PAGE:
Annual visits let doctors get to know their patients when they’re healthy, which can help them spot problems as they arise. Regular testing can detect diseases before they change a patient’s quality and quantity of life.
The list of recommended medical screenings and tests begins to grow when you turn 50. That’s the age at which the American Cancer Society advises that colorectal-cancer screenings begin for people of average risk.
“Although there is some controversy about mammograms when you are in your forties,” says DC internist April Barbour, “50 is when they should absolutely become an annual event.”
Women in their fifties should also have an annual clinical breast exam and perform monthly self exams at home. “A lot of people think if they’re getting a mammogram, that’s enough,” says Anderson. “It’s really the trifecta that has improved our ability to detect breast cancer early.”
Women should continue to get an annual Pap smear, which includes a check for cervical cancer. The American Cancer Society’s guidelines say women who have had three normal Pap tests in a row can get screened every two to three years.
Fifty is the age when men should talk with their doctors about prostate-cancer screening. Many physicians recommend an annual PSA blood test and digital rectal exam.
In addition to doing age-appropriate cancer screenings, Chevy Chase internist Sharon Scanlon orders a blood count, chemistry panel, lipid panel, and urinalysis during an annual physical. These help discover abnormalities such as anemia and kidney problems. Scanlon recommends a test every two to three years to check for problems with thyroid-gland function, which is common among women.
Patients should also ask if their immunizations are up to date—tetanus shots should be readministered every ten years. And according to the Centers for Disease Control and Prevention, the flu vaccine should become a regular part of your medical routine at age 50.
Pounds can creep onto the middle-age frame, making diet and exercise more important. Blood pressure and cholesterol levels also can increase. “As people get older, they begin to lose muscle mass,” says Barbour. “It’s crucial to stay active.” She recommends light weights and flexibility exercises to help prevent falls and curb the muscle loss.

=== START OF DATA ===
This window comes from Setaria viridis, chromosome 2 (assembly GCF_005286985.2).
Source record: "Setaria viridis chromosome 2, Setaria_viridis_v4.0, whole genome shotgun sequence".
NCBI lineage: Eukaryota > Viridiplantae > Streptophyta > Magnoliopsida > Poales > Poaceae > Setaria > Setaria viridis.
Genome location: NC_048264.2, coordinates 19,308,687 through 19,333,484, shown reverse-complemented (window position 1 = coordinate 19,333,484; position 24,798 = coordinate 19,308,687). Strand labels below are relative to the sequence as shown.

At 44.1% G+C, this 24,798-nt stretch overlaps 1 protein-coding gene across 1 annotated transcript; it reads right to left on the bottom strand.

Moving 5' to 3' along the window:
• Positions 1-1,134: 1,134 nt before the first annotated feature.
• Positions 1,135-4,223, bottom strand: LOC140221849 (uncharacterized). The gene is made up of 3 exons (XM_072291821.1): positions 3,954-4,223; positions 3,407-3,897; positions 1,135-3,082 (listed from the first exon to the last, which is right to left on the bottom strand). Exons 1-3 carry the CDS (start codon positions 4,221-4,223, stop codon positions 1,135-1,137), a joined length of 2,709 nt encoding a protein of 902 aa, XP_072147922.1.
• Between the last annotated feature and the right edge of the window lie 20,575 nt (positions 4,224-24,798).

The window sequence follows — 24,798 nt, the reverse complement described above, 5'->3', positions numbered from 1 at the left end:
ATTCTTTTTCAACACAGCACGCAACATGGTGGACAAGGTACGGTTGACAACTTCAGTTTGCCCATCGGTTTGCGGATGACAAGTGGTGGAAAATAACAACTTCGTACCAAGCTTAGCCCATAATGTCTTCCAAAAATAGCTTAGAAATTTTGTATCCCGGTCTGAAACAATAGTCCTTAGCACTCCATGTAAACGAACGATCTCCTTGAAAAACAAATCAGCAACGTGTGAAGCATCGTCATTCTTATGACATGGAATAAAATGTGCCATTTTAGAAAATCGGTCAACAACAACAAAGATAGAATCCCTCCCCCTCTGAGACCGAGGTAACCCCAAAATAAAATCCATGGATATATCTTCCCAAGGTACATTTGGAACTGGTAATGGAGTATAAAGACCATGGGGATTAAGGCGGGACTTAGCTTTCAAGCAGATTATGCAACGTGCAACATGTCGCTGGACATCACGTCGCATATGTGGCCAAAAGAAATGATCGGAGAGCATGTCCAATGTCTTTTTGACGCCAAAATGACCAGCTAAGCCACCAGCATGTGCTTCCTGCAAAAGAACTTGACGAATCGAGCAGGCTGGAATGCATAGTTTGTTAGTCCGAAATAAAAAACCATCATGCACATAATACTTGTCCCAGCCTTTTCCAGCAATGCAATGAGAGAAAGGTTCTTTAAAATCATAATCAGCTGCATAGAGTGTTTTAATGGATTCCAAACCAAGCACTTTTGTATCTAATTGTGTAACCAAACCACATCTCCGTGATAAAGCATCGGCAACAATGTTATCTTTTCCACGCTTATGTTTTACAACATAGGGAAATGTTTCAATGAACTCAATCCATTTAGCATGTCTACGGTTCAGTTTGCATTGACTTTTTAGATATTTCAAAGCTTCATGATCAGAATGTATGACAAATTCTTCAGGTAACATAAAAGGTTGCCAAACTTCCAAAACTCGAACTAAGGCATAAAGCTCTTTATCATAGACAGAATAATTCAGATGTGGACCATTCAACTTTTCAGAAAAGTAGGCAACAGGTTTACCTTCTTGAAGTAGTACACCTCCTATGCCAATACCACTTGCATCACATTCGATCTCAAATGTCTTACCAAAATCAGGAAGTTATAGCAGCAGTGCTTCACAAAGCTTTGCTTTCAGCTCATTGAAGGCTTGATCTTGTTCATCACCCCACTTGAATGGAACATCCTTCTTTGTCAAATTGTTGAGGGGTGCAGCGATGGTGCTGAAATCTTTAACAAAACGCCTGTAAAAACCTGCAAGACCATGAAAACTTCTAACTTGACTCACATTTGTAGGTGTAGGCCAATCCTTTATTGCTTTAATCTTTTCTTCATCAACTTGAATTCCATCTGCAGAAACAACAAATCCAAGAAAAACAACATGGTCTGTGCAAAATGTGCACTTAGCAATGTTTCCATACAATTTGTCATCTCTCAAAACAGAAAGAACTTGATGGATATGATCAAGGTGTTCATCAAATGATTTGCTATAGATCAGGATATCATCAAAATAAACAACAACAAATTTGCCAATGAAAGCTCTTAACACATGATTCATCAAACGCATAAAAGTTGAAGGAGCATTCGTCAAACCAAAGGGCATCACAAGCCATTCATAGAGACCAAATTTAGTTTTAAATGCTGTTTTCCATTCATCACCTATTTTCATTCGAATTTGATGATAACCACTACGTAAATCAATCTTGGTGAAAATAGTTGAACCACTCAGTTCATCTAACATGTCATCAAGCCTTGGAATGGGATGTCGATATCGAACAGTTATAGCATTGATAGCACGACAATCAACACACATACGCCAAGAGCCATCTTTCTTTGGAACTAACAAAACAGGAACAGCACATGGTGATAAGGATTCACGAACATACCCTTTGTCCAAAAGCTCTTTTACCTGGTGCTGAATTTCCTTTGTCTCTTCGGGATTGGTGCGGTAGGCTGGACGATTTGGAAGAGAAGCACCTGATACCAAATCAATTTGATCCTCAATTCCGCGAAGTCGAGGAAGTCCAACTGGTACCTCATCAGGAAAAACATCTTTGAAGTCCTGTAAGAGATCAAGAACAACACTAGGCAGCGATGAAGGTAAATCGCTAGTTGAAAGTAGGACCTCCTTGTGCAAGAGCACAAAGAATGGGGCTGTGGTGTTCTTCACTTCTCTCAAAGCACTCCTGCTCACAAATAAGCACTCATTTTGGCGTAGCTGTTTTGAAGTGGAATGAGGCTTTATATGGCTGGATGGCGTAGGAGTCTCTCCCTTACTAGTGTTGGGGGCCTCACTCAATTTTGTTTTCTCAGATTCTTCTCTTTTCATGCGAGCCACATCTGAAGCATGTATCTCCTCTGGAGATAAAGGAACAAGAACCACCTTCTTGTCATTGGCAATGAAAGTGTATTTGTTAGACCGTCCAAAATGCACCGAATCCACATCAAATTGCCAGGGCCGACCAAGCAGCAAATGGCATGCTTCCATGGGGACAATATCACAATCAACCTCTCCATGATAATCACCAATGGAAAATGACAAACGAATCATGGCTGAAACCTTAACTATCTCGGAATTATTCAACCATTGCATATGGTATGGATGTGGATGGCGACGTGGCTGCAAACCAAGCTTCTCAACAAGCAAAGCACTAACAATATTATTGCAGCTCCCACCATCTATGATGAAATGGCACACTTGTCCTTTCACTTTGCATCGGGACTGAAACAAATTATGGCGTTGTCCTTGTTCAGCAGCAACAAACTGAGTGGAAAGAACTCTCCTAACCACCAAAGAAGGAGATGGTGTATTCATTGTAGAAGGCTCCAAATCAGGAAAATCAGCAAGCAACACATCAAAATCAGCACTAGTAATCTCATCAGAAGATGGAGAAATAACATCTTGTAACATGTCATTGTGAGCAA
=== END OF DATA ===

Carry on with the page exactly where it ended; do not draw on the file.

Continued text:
A lot of doctors recommend getting an electrocardiogram (EKG) by age 50 to screen for irregular heart patterns. Then if a patient comes in with chest pain, that baseline test can be used for comparison.
By age 50, most women have begun to experience menopause and might want to talk to their doctors about getting a bone-density scan to check for signs of osteoporosis. Fairfax internist Robin B. Merlino recommends 1,200 to 1,500 milligrams of calcium and at least 1,000 units of vitamin D daily for her fiftysomething women patients.
Anderson is seeing more patients with vitamin D deficiencies, including men. “It really is an epidemic,” she says. “We’re living our lives in a different way than we used to. We are under fluorescent bulbs all day; we don’t get our daily 15 to 20 minutes of unopposed sun exposure.” Anderson tests vitamin D levels in all her fifties patients; if there’s a deficiency, she recommends a bone-density test.
Menopausal women often have questions about hormone-replacement therapy, a controversial treatment. Says Scanlon: “We mainly use it now only to treat severe symptoms of menopause,” which include hot flashes and difficulty sleeping. “We use the lowest possible dose for the shortest amount of time.”
Fiftysomethings at high risk for skin cancer—a family history of the disease, fair skin, tanning-bed exposure, a history of childhood sunburns, or a lot of moles—should have their skin checked regularly by a dermatologist. People in their fifties also should visit an ophthalmologist or optometrist every two to three years to screen for glaucoma.
Despite all the physiological changes taking place in middle age, Anderson says the most common new problem she sees among patients in their fifties is depression. The combination of physical and emotional changes—kids leaving home, aging parents needing support—can be hard to juggle.
With so much to look for in fiftysomething patients, doctors stress the importance of taking time to discuss test results, lifestyle, and changes in mood.
“You really have to tailor each visit to the patient,” says Merlino, who spends 20 to 30 minutes during a physical examination talking with the patient and answering questions. “A lot of it is common sense—exercise, diet, stress reduction—but it’s only going to happen if you have these discussions.”
This article first appeared in the October 2009 issue of The Washingtonian. For more articles from that issue, click here.